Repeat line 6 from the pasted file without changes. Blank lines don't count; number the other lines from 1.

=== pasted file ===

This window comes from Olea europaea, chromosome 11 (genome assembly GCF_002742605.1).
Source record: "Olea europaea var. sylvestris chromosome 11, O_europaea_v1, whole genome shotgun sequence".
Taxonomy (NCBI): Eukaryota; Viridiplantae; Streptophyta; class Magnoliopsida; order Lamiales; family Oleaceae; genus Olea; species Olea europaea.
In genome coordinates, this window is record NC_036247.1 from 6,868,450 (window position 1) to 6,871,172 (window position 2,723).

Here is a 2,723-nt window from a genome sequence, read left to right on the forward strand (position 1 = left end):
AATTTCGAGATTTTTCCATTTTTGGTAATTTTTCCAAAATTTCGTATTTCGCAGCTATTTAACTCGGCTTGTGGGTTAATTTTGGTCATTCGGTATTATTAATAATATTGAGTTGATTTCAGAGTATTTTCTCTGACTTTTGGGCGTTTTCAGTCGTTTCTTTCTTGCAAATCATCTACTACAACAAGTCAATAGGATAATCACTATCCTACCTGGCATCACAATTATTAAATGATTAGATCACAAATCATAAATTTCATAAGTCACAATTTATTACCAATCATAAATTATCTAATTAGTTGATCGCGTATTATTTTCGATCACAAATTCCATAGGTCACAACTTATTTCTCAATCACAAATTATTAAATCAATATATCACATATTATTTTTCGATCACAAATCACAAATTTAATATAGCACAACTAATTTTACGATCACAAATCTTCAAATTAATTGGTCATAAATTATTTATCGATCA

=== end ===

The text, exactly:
AATTTCGAGATTTTTCCATTTTTGGTAATTTTTCCAAAATTTCGTATTTCGCAGCTATTTAACTCGGCTTGTGGGTTAATTTTGGTCATTCGGTATTATTAATAATATTGAGTTGATTTCAGAGTATTTTCTCTGACTTTTGGGCGTTTTCAGTCGTTTCTTTCTTGCAAATCATCTACTACAACAAGTCAATAGGATAATCACTATCCTACCTGGCATCACAATTATTAAATGATTAGATCACAAATCATAAATTTCATAAGTCACAATTTATTACCAATCATAAATTATCTAATTAGTTGATCGCGTATTATTTTCGATCACAAATTCCATAGGTCACAACTTATTTCTCAATCACAAATTATTAAATCAATATATCACATATTATTTTTCGATCACAAATCACAAATTTAATATAGCACAACTAATTTTACGATCACAAATCTTCAAATTAATTGGTCATAAATTATTTATCGATCA